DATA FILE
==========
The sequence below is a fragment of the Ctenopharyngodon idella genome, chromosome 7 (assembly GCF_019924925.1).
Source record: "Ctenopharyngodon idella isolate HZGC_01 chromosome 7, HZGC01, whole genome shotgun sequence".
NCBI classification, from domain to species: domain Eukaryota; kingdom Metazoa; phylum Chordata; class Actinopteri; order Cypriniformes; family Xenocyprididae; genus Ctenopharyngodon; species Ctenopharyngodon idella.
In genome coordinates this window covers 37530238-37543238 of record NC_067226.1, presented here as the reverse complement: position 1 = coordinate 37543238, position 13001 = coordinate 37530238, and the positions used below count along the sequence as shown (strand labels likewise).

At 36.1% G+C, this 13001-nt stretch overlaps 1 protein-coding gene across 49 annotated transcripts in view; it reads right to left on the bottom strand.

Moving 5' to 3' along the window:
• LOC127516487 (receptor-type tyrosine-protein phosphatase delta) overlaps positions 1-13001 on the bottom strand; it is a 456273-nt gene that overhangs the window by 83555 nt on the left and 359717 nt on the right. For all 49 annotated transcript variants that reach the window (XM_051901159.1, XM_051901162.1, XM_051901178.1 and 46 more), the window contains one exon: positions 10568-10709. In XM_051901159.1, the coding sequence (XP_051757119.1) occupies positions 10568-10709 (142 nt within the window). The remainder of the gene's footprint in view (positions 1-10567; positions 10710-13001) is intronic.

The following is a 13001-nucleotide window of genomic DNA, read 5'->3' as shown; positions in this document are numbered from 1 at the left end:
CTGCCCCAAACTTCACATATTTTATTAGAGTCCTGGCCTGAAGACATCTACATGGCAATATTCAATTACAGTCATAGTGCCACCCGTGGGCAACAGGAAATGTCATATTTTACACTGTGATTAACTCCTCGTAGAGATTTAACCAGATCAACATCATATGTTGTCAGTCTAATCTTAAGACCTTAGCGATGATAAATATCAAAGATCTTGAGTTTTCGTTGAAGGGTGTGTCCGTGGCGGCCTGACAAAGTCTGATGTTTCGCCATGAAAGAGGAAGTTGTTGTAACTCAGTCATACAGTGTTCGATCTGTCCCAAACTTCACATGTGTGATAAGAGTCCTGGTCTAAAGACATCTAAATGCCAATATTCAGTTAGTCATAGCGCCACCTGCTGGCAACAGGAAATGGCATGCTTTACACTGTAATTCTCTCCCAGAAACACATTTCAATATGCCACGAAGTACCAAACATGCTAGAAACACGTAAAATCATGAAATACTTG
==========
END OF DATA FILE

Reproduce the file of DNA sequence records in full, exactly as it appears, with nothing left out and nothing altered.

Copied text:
The sequence below is a fragment of the Ctenopharyngodon idella genome, chromosome 7 (assembly GCF_019924925.1).
Source record: "Ctenopharyngodon idella isolate HZGC_01 chromosome 7, HZGC01, whole genome shotgun sequence".
NCBI classification, from domain to species: domain Eukaryota; kingdom Metazoa; phylum Chordata; class Actinopteri; order Cypriniformes; family Xenocyprididae; genus Ctenopharyngodon; species Ctenopharyngodon idella.
In genome coordinates this window covers 37530238-37543238 of record NC_067226.1, presented here as the reverse complement: position 1 = coordinate 37543238, position 13001 = coordinate 37530238, and the positions used below count along the sequence as shown (strand labels likewise).

At 36.1% G+C, this 13001-nt stretch overlaps 1 protein-coding gene across 49 annotated transcripts in view; it reads right to left on the bottom strand.

Moving 5' to 3' along the window:
• LOC127516487 (receptor-type tyrosine-protein phosphatase delta) overlaps positions 1-13001 on the bottom strand; it is a 456273-nt gene that overhangs the window by 83555 nt on the left and 359717 nt on the right. For all 49 annotated transcript variants that reach the window (XM_051901159.1, XM_051901162.1, XM_051901178.1 and 46 more), the window contains one exon: positions 10568-10709. In XM_051901159.1, the coding sequence (XP_051757119.1) occupies positions 10568-10709 (142 nt within the window). The remainder of the gene's footprint in view (positions 1-10567; positions 10710-13001) is intronic.

The following is a 13001-nucleotide window of genomic DNA, read 5'->3' as shown; positions in this document are numbered from 1 at the left end:
CTGCCCCAAACTTCACATATTTTATTAGAGTCCTGGCCTGAAGACATCTACATGGCAATATTCAATTACAGTCATAGTGCCACCCGTGGGCAACAGGAAATGTCATATTTTACACTGTGATTAACTCCTCGTAGAGATTTAACCAGATCAACATCATATGTTGTCAGTCTAATCTTAAGACCTTAGCGATGATAAATATCAAAGATCTTGAGTTTTCGTTGAAGGGTGTGTCCGTGGCGGCCTGACAAAGTCTGATGTTTCGCCATGAAAGAGGAAGTTGTTGTAACTCAGTCATACAGTGTTCGATCTGTCCCAAACTTCACATGTGTGATAAGAGTCCTGGTCTAAAGACATCTAAATGCCAATATTCAGTTAGTCATAGCGCCACCTGCTGGCAACAGGAAATGGCATGCTTTACACTGTAATTCTCTCCCAGAAACACATTTCAATATGCCACGAAGTACCAAACATGCTAGAAACACGTAAAATCATGAAATACTTG